For about eight glorious years, U.S. buyers had the privilege of being able to purchase the lightweight Lotus Elise sports car. The car, fully assembled and ready to take on America’s highways and race tracks, was a hit with buyers thirsty for true driving thrills.
The car first became available in the United States in 2004 and offered a unique combination of speed, efficiency, and striking looks at a reasonable price. The Lotus dream in America lasted until 2011, when the British company had to pull the Elise out of the market due to non-compliant airbags.
Today Lotus is preparing for re-entry into the market with a new Elise and, potentially, an SUV.
Making the original Elise compliant would have required reworking the front end of the car and adding side airbags. According to a 2015 Automotive News article, those changes would have added about 220 pounds to the vehicle, a change that didn’t adhere to Lotus founder Colin Chapman’s famous ethos of “Simplify, and add lightness.”
In that same article, current Lotus CEO Jean-Marc Gales said the next-generation Elise will be U.S. compliant.
The Lotus Evora 400 is approved for sale in the U.S. and much of the safety technology used in that car will transfer to the smaller, less expensive Elise. While the company still strives to build lightweight cars that maintain the legendary Lotus steering feel, the new Elise will likely weigh more than the previous version sold here.
Autoblog says the car will be slightly wider to accommodate side airbags, but otherwise will have similar dimensions and a similar power-to-weight ratio. The article quoted Gales as saying, “Lotus will not fit electrical steering [systems]. They take away the steering feel.” Expect hydraulic steering, another Toyota-sourced powerplant, and the choice of an automatic or manual transmission.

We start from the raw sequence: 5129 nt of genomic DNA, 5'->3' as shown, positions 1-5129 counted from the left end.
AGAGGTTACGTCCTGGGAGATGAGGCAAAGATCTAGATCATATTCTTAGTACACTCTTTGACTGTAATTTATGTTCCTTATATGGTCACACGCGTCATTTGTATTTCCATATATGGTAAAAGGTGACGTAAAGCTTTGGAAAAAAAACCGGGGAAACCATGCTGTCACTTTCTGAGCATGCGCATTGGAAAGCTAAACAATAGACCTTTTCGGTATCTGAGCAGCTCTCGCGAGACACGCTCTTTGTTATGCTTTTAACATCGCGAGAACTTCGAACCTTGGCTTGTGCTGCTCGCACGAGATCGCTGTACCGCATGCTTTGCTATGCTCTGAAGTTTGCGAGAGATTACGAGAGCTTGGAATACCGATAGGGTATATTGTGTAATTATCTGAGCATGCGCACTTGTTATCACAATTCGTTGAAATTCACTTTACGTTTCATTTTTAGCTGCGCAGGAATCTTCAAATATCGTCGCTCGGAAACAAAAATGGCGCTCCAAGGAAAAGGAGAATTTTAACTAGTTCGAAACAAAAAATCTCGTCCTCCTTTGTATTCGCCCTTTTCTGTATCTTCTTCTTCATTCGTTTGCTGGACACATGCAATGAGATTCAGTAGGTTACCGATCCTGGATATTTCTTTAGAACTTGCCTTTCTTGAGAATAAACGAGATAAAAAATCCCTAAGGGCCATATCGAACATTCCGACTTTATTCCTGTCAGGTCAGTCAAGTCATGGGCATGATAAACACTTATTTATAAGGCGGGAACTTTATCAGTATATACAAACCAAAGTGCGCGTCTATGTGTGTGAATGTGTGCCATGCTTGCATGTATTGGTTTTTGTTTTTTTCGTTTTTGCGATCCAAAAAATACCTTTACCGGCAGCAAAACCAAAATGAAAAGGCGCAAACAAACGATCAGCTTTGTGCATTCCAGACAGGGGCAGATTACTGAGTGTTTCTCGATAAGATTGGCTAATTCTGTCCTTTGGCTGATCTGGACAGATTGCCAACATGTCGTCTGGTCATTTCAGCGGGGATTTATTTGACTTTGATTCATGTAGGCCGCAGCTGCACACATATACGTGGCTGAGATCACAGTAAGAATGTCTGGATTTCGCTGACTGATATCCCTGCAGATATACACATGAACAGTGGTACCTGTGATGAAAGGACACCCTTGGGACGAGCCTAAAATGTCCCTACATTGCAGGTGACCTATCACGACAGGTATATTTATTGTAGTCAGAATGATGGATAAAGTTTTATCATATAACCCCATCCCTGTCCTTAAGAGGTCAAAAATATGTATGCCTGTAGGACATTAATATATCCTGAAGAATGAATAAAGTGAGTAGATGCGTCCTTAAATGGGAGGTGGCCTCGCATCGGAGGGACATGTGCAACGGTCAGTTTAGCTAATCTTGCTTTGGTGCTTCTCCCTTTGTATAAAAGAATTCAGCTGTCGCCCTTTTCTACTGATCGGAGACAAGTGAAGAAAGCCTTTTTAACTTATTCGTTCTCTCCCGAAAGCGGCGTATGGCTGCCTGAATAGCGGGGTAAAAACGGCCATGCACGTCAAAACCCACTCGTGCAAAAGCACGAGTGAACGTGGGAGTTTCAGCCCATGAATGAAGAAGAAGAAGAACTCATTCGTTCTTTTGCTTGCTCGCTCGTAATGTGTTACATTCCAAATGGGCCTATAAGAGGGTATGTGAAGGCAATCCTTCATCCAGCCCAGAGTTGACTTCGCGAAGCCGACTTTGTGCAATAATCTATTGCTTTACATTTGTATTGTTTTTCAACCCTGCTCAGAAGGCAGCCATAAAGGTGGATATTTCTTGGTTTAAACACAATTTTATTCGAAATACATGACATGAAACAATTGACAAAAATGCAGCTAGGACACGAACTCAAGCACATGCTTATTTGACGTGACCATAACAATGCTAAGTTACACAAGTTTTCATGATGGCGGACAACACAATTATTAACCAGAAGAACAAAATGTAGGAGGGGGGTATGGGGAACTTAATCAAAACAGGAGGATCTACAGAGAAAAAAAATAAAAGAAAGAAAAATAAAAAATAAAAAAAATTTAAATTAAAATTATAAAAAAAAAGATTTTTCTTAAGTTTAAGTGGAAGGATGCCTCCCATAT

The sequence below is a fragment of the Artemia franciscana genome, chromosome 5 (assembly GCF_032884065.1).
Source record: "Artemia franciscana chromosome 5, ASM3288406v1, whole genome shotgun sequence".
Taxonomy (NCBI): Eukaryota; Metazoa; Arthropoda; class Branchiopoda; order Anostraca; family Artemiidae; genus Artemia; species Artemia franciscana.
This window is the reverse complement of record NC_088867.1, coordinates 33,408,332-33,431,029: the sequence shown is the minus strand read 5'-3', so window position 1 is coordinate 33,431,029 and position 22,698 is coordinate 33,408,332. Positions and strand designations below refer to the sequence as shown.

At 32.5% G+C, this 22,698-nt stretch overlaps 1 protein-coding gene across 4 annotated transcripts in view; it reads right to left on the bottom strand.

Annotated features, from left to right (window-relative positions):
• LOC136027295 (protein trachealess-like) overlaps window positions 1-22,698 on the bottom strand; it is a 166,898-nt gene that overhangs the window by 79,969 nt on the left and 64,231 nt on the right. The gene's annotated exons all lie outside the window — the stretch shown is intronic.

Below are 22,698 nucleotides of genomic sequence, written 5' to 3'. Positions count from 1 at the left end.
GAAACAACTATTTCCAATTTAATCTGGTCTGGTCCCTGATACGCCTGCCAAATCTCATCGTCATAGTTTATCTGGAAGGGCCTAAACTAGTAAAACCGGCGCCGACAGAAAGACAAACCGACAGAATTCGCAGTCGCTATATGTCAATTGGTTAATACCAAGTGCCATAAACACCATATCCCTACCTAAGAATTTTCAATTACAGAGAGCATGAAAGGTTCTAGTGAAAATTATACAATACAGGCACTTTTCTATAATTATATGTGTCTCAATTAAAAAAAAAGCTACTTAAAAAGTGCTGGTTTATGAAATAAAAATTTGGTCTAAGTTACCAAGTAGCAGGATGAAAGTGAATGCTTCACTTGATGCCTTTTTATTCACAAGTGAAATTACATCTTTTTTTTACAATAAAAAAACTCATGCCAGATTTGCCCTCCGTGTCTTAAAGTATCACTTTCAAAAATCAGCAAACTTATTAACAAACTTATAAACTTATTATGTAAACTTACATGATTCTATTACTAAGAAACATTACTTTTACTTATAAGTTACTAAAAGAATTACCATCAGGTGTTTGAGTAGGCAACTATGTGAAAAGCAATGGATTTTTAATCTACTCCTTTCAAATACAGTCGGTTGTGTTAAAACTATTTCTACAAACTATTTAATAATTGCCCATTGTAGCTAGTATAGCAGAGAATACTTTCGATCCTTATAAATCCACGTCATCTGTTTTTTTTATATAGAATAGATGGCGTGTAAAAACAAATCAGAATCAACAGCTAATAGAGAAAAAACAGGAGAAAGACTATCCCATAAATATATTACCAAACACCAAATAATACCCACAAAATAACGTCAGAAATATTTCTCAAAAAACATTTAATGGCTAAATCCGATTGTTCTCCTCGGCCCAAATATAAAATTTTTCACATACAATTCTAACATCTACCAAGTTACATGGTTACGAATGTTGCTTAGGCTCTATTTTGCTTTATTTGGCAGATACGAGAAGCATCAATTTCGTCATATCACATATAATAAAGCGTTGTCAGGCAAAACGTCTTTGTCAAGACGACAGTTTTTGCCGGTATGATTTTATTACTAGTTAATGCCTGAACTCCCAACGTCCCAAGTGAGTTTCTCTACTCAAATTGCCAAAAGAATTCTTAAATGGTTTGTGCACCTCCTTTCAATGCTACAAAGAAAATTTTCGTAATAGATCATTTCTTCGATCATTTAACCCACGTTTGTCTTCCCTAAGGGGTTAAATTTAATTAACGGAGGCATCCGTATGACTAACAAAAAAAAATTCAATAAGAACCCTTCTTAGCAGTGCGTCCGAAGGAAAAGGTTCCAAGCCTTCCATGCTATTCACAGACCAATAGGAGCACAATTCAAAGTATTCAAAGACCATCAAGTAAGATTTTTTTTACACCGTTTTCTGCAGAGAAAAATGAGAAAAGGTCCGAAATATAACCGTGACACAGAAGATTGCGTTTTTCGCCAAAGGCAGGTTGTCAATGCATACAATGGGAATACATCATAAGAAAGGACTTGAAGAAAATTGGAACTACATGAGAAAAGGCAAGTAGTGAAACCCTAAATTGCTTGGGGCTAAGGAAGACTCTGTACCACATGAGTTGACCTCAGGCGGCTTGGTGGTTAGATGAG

Gales also took the possibility of Lotus hybrids off the table, as the gas-electric systems add weight and complexity.
While Lotus remains one of the few companies still holding pure driving credentials, it’s starting to scare some people with talk of a potential SUV. Gales said,
The SUV is an interesting market. We’re working on a concept but haven’t made a decision yet.
An SUV wouldn’t happen until after the new Elise goes on sale. While the very idea might seem to compromise the Lotus tradition, a Lotus ‘ute that adheres to the “simplify, and add lightness” ethos would be a welcome and exciting addition to current U.S. offerings.
We can expect the new Elise to hit showrooms in 2020.
Lotus appears ready to storm back into the United States. Would a lightweight SUV appeal to you?